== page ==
I don't recall a widespread opinion that color monitors, sound cards, digital cameras, wireless networking or AI were "toys" when first introduced. If anything, I recall and endless stream of over-hyped articles about how they heralded the second coming of Christ.

Comment This is ridiculous (Score 0) 222

Sure, have a healthy suspicion of anything you hear from the government, but these complaints just don't make sense.

>> These hidden officials also claim that American and British agents were unmasked and had to be rescued, but not a single one is identified

What, so you expect the government to publish the names of former covert agents previously operating in hostile countries? How about their home address while we're at it?

>> There is speculation that Russia and China learned things from obtaining the Snowden files, but how could these officials possibly know that, particularly since other government officials are constantly accusing both countries of successfully hacking sensitive government databases

One of the whole points of an intelligence organisation is to know what the 'enemy' knows and how they got that information. There are loads of ways you can find out how knowledge came about, such as observing coincidental timing (china discovers several things at the same time what were all in unreleased snowden files), asking your source, or obtaining secret documents from your opponent describing how the information was obtained.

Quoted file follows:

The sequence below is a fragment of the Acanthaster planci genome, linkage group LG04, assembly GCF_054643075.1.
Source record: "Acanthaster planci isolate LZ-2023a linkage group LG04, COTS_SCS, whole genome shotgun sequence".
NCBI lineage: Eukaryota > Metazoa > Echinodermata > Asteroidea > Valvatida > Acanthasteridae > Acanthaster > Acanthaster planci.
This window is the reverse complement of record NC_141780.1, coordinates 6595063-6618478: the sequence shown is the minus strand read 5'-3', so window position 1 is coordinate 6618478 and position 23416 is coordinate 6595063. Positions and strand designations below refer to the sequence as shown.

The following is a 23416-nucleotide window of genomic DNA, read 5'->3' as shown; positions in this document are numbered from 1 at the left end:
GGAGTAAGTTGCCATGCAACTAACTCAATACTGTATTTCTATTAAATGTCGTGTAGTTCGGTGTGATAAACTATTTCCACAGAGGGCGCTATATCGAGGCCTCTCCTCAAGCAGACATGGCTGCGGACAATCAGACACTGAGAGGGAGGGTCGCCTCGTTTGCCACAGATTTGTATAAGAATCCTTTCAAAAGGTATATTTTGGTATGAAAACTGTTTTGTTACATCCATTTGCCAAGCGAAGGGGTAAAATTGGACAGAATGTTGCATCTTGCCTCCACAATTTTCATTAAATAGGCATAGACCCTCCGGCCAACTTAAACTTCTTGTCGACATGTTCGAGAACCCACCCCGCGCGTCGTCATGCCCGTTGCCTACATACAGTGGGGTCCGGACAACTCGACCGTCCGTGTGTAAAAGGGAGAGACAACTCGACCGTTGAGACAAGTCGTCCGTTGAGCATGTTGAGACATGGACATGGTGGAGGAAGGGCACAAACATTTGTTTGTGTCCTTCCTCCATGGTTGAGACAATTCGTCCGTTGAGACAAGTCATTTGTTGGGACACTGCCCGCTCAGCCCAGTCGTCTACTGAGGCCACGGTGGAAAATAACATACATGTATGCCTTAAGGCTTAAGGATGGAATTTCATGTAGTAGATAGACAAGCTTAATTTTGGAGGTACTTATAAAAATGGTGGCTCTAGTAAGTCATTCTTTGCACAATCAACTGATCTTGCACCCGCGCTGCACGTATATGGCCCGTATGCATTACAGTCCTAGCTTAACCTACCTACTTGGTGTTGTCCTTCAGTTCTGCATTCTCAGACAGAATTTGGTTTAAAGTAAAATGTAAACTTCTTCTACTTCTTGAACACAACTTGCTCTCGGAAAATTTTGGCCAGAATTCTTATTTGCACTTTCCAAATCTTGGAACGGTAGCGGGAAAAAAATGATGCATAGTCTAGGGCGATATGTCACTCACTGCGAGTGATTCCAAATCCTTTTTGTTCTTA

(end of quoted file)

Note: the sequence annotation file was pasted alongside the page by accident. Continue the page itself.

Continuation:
Comment For those who don't know what this TSYNC thing is (Score 5, Informative) 46

The linux seccomp feature provides application sandboxing. Chrome uses it to sandbox tabs from each other and native plugins from the rest of the system.

Seccomp is accessed through the seccomp (2) system call. The SECCOMP_FILTER_FLAG_TSYNC flag is an option to seccomp (2) that transparently synchronises the effect of the call across all sandboxed threads.

Comment Re:Can someone who knows about astronomy fill me i (Score 4, Informative) 129

OK I answered my own question with some googling.

The age of the exoplanet is not independently derived, but instead, taken from the age of the host star. This too can be difficult to determine. For isolated stars, there are precious few methods (such as gyrochronology) and they generally have large errors associated with them. Thus, instead of looking for isolated stars, astronomers searching for young exoplanets have tended to focus on clusters which can be dated more easily using the main sequence turn off method.

http://www.universetoday.com/76495/the-hunt-for-young-exoplanets/

Comment Re:Functionally, No. (Score 4, Informative) 188

Except that GCHQ is a UK government organisation, and in the UK Sovereign Immunity only protects the monarchy. People can and do sue the government for not adhering to the law, in a process called judicial review: http://en.wikipedia.org/wiki/Judicial_review_in_English_law That said, I don't think any lawsuit would be successful.

Comment I may be missing something, but... (Score 1) 192

TFA states that the $460 million was lost by Knight Capital themselves. If they'd been fined $12M for stealing $460M, I'd be as outraged as the article author, but from where I'm standing it looks like the SEC turned a $460M loss into a $472M loss.

Sure, they're idiots, they've punished themselves amply!